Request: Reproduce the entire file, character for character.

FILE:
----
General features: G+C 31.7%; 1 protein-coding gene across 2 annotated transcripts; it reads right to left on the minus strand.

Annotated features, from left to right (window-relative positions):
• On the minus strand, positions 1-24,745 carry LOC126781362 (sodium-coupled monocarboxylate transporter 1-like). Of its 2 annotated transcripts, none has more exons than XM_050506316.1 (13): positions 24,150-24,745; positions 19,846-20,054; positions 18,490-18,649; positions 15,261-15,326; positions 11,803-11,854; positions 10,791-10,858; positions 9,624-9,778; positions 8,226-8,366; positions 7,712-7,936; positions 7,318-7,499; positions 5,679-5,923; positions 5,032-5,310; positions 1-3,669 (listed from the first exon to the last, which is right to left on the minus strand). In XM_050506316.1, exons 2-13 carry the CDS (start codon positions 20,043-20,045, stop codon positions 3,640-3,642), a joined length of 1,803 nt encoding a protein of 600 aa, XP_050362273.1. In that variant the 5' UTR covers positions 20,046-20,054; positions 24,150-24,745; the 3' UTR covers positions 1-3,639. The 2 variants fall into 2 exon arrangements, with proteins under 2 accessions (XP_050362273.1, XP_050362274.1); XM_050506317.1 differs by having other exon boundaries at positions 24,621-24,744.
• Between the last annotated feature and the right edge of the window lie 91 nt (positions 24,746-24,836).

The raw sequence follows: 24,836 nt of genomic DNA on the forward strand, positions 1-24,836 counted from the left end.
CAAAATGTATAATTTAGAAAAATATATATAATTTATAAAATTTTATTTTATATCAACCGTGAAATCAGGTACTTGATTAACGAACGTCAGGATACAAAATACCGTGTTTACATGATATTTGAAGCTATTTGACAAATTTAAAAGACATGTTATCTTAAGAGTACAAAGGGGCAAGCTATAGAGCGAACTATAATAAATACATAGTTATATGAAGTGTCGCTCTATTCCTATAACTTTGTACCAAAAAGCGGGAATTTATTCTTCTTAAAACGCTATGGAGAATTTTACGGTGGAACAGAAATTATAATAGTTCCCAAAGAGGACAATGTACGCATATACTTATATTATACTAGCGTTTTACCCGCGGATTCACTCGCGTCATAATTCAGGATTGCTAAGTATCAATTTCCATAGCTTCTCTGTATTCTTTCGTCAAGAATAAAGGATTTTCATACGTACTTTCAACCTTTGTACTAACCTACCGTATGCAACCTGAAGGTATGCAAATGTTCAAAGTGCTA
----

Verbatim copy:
General features: G+C 31.7%; 1 protein-coding gene across 2 annotated transcripts; it reads right to left on the minus strand.

Annotated features, from left to right (window-relative positions):
• On the minus strand, positions 1-24,745 carry LOC126781362 (sodium-coupled monocarboxylate transporter 1-like). Of its 2 annotated transcripts, none has more exons than XM_050506316.1 (13): positions 24,150-24,745; positions 19,846-20,054; positions 18,490-18,649; positions 15,261-15,326; positions 11,803-11,854; positions 10,791-10,858; positions 9,624-9,778; positions 8,226-8,366; positions 7,712-7,936; positions 7,318-7,499; positions 5,679-5,923; positions 5,032-5,310; positions 1-3,669 (listed from the first exon to the last, which is right to left on the minus strand). In XM_050506316.1, exons 2-13 carry the CDS (start codon positions 20,043-20,045, stop codon positions 3,640-3,642), a joined length of 1,803 nt encoding a protein of 600 aa, XP_050362273.1. In that variant the 5' UTR covers positions 20,046-20,054; positions 24,150-24,745; the 3' UTR covers positions 1-3,639. The 2 variants fall into 2 exon arrangements, with proteins under 2 accessions (XP_050362273.1, XP_050362274.1); XM_050506317.1 differs by having other exon boundaries at positions 24,621-24,744.
• Between the last annotated feature and the right edge of the window lie 91 nt (positions 24,746-24,836).

The raw sequence follows: 24,836 nt of genomic DNA on the forward strand, positions 1-24,836 counted from the left end.
CAAAATGTATAATTTAGAAAAATATATATAATTTATAAAATTTTATTTTATATCAACCGTGAAATCAGGTACTTGATTAACGAACGTCAGGATACAAAATACCGTGTTTACATGATATTTGAAGCTATTTGACAAATTTAAAAGACATGTTATCTTAAGAGTACAAAGGGGCAAGCTATAGAGCGAACTATAATAAATACATAGTTATATGAAGTGTCGCTCTATTCCTATAACTTTGTACCAAAAAGCGGGAATTTATTCTTCTTAAAACGCTATGGAGAATTTTACGGTGGAACAGAAATTATAATAGTTCCCAAAGAGGACAATGTACGCATATACTTATATTATACTAGCGTTTTACCCGCGGATTCACTCGCGTCATAATTCAGGATTGCTAAGTATCAATTTCCATAGCTTCTCTGTATTCTTTCGTCAAGAATAAAGGATTTTCATACGTACTTTCAACCTTTGTACTAACCTACCGTATGCAACCTGAAGGTATGCAAATGTTCAAAGTGCTA